You are all no doubt aware that OSHA does not yet have a specific standard addressing viral pandemics. Rather, the General Duty Clause will be applied to this situation. The GDC requires that “Each employer shall furnish each of [its] employees employment and a place of employment which are free from recognized hazards that are causing or are likely to cause death or serious physical harm to its employees.”
Despite the wording of the GDC, it does not make employers absolute guarantors that their employees will not be injured or exposed to hazards on the job. Rather, OSHA must prove four elements in order to establish a violation of the GDC. One of those elements is that the employer failed to implement feasible and useful methods to correct the hazard.
OSHA recently issued “Ten Steps All Workplaces Can Take to Reduce Risk of Exposure to Coronavirus.” You can find it here: https://www.osha.gov/Publications/OSHA3994.pdf . Most of these are common-sense steps that we are familiar with. OSHA may construe a failure to follow these ten steps as a failure to implement “feasible and useful methods to correct the hazard” should an employee contract the virus in your workplace.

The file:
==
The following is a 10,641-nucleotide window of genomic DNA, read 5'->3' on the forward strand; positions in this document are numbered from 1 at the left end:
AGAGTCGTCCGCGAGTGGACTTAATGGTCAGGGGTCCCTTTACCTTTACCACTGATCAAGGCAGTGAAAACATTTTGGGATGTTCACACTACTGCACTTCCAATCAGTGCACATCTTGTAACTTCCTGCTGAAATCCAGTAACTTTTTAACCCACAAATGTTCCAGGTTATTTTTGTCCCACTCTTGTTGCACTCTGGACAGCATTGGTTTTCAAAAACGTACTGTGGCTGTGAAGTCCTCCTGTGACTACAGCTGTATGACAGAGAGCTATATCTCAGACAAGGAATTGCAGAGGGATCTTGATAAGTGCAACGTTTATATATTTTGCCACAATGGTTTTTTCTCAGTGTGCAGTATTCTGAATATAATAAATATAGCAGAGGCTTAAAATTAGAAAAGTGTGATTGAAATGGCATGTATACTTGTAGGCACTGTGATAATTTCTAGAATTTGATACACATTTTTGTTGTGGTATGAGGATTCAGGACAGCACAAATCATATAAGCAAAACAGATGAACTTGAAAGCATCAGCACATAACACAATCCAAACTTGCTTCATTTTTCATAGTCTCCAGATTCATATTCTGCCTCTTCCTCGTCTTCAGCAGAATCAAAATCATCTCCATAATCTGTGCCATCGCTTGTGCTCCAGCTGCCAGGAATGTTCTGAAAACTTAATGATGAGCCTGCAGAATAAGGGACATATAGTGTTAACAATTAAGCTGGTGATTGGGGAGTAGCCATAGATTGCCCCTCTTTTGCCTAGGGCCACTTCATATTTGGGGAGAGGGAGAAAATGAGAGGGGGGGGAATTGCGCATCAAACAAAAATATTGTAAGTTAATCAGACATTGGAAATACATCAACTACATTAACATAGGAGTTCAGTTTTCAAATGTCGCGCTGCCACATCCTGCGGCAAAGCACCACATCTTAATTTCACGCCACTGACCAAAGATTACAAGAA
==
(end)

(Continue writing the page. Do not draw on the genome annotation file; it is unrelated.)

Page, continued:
If you are not already doing so, I would suggest that you strongly consider implementing as many of the ten steps recommended by OSHA as possible, and that you maintain records showing that you were aware of OSHA’s recommendations and followed them. Complying with the recommendations is not enough; you must be able to prove that you did so.
As always, don’t hesitate to reach out to me if you have any questions.